This holiday season, more than 70,000 Afghans in the United States, many of whom American service members rescued last year, are living in limbo, with no guarantee they will be allowed to stay in the U.S. beyond next year.
Many of these Afghans fought alongside American troops in our longest war. U.S. service members helped them and their families flee a collapsing Afghanistan because their service to the U.S. put them in mortal peril. Those veterans and their Afghan counterparts now sit anxiously, waiting to see if Congress will keep honoring America’s promise.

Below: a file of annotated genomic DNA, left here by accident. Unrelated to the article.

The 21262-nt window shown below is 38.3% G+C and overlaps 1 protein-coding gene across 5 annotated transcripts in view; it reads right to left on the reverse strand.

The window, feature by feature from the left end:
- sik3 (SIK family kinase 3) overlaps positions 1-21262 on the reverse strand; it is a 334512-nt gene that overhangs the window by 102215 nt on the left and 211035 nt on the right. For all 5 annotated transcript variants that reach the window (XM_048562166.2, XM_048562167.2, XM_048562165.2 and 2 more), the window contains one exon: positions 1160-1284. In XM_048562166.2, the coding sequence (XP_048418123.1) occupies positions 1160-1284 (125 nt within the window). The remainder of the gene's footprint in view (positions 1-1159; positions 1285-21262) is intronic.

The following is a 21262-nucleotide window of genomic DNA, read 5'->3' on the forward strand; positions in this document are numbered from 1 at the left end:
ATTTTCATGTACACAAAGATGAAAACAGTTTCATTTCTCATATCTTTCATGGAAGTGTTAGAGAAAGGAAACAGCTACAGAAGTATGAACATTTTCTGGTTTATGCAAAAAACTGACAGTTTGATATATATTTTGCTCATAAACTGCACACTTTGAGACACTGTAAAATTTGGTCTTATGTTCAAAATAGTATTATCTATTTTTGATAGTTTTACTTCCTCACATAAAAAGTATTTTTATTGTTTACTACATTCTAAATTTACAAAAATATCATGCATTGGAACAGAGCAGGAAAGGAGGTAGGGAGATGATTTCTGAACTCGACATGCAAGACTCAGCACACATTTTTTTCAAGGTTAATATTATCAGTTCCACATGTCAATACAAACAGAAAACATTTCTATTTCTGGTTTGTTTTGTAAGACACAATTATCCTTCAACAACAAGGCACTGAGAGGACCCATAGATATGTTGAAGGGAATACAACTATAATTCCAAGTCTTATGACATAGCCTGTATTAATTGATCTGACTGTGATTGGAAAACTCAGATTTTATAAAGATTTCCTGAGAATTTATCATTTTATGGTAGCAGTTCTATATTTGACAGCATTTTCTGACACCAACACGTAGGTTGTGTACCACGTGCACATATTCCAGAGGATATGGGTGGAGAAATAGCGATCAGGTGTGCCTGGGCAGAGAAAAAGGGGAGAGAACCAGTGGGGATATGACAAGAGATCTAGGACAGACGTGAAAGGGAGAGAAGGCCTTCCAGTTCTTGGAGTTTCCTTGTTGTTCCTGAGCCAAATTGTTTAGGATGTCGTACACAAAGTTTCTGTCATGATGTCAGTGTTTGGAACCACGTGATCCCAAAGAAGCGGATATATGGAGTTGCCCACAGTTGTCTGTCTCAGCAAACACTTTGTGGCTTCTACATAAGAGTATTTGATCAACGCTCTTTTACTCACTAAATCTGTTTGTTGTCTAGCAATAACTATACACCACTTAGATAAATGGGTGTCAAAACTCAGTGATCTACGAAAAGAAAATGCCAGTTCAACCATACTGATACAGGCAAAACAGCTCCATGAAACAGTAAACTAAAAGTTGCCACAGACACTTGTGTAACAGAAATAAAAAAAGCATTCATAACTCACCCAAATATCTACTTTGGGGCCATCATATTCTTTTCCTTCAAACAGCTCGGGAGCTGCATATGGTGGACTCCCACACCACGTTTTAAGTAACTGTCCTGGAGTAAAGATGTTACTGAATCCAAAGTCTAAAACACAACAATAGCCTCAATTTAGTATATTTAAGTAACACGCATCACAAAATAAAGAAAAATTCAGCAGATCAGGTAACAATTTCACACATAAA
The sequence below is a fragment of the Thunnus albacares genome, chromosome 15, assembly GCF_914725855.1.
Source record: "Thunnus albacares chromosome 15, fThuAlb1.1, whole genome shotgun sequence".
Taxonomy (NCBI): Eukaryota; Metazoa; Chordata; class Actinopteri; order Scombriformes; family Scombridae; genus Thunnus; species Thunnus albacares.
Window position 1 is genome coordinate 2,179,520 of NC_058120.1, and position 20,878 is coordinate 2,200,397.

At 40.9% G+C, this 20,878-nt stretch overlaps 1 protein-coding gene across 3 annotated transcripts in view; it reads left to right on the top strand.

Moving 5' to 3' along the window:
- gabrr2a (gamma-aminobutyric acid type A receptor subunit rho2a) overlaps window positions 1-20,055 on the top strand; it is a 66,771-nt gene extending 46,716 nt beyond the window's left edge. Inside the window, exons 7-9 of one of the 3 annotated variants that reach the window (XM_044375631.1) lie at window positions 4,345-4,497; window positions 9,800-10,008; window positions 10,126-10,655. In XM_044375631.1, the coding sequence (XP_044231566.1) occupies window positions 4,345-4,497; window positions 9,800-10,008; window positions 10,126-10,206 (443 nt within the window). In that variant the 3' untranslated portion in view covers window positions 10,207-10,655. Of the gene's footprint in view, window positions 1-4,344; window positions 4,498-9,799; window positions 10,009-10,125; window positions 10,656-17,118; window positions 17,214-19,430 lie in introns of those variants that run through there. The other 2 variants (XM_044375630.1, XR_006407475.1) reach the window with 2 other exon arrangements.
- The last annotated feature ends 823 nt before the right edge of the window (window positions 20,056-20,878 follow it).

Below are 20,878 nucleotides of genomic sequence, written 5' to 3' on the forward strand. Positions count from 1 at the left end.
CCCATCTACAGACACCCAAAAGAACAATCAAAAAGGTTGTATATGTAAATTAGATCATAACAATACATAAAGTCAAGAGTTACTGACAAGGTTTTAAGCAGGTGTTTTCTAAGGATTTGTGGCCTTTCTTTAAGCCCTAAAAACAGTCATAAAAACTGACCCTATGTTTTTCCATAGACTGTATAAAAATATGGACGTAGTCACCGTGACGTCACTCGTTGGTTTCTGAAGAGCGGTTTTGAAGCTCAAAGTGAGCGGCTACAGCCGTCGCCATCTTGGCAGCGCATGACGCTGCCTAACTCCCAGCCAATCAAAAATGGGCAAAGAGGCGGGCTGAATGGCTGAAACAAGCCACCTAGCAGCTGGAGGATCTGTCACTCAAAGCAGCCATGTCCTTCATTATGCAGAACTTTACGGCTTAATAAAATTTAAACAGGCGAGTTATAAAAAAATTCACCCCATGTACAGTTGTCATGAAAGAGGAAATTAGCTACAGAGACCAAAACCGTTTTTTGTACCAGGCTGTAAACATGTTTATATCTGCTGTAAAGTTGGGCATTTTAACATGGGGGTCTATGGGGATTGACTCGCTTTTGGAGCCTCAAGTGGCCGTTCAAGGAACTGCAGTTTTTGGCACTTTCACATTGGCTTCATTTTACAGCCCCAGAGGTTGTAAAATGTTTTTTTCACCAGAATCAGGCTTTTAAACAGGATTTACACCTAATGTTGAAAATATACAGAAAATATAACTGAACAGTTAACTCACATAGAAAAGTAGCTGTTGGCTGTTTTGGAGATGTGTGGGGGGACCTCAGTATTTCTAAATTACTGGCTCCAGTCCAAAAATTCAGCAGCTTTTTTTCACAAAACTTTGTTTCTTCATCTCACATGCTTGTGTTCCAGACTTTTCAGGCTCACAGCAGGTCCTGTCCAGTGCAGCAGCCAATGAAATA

A bipartisan Congressional coalition has put forward a solution: the Afghan Adjustment Act, which would allow Afghans who came to the U.S. during the evacuation to be re-vetted and apply for a permanent status — something which eludes them right now. It also ensures the sustainability of Afghan resettlement, through a task force that will outlast any administration or Congress. Passing this law would immediately improve the lives of tens of thousands of our allies and friends, who have already survived so much to come this far.